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Thursday, August 14, 2008

August Rush (not the film)

It’s August, the month where school seems to be rushing toward us in slow motion. This week we dug out the list of books my daughter was supposed to read over the summer and discovered that she has three “projects” due in less than three weeks, reflecting on three of the books on the list. Unfortunately, the two we had acquired (but not read) have both gone missing, including one from the library. In fact, we’ve spent quite a bit of time looking under the couch for materials from the library lately. It’s one of the hazards of having a summer where we did something different every single week. No routine, no organization. The good news is that I’m not as stressed as I used to get in August when the children were young, and I felt like I might die before nursery school resumed. Now, camp is over, and I will have no writing time until September. But I’ve learned that my creativity is waiting, not dying. September will come. I just need to enjoy this time when I get to be with my children full time. It's a blessing.

Of course, I have my moments. Yesterday I yelled at my kids when they didn’t respond after four polite requests to come eat their lunch. My daughter immediately started coughing—a red in the face, I can’t breathe because of my asthma cough, which she has had distressingly often lately. In fact, after years of having her asthma under control with medication, my daughter and I made our first middle of the night trip to the emergency room in what was technically, but barely, Saturday morning. She couldn’t catch her breath at home, but was fine by the time we got to the hospital, which meant we sat in the freezing waiting room for two hours, and finally got dismissed by a doctor after sunrise (which is when we suspect we lost one of the books). Since then she has been on increased medication and is doing much better, but is clearly not back to normal either. What struck me yesterday was how she coughed immediately after I yelled at her. I know that stress isn’t good for your body, including your breathing. And if I had thought about it, I would have known that being yelled at must be stressful. But seeing her physical response to my emotional state was startling, a very real example of words hurting.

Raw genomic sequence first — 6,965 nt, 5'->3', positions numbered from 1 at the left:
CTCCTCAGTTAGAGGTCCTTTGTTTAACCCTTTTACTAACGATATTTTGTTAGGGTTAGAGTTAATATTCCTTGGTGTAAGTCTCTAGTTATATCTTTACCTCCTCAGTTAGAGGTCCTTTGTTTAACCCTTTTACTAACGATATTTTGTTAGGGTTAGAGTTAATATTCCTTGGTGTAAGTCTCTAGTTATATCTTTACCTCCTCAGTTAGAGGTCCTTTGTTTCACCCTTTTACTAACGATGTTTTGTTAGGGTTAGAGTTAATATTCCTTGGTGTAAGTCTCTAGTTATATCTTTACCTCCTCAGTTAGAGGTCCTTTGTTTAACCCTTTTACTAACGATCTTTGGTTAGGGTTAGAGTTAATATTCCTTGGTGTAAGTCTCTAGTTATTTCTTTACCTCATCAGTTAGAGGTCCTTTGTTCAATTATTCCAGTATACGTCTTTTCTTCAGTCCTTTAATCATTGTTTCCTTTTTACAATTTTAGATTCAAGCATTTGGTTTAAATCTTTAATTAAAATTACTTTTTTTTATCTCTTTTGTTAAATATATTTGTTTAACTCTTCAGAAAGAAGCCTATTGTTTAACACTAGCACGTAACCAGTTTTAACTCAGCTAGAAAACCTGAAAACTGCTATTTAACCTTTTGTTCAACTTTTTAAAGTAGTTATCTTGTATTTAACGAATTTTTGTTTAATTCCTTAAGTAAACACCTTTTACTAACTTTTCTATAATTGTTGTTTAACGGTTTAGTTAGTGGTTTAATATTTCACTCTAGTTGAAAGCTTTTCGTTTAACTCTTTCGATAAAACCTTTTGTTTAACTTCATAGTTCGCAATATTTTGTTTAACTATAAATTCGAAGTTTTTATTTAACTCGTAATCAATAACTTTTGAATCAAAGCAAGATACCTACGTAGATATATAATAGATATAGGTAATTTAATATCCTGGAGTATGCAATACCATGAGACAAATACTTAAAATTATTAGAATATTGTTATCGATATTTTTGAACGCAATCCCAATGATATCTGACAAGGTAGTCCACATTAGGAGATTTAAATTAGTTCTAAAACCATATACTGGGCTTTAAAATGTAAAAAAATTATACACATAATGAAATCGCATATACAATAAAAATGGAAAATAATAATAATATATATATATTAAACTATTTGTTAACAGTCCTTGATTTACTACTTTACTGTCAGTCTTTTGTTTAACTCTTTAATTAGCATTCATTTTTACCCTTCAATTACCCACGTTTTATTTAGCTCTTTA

I saw an amazing PBS special this spring, Unnatural Causes: Is Inequality Making us Sick? It talks about the stress caused by social inequality and how that stress affects the body. Based upon scientific research, it shows how the stress of the hospital CEO (who has lots of responsibility, but also lots of power) is actually less harmful to the body than the stress of the hospital janitor (who has to respond to everyone else’s demands without the power to refuse). It was quite compelling and made me think of all kinds of big social issues, but not my children. Yesterday I was suddenly hit with the fact that they, too, are pretty powerless, subject to the demands and moods of an unpredictable mother, who has more power to inflict stress on them than she usually realizes. August is usually a time for me to work on staying calm myself. This year I have an added reason.


Blogger naturalmom said...

Hmm. Powerful point in that last paragraph. (I saw some of that special too -- fascinating.)

I hope your daughter stabilizes quickly.

9:33 PM  
Blogger Lone Star Ma said...

I hope she gets better soon. You have inspired me to work on being less stressing to my girls.

9:11 PM  
Blogger Jennifer said...

How interesting! And so true if I look back on my childhood. I remember feeling so anxious (stressed) all the time as a child, and very much out of control. It is hard to keep in mind that little things to me are so much bigger emotionally to children.

As a mother of a child with asthma, my heart goes out to your daughter, and you as well!

10:12 PM  

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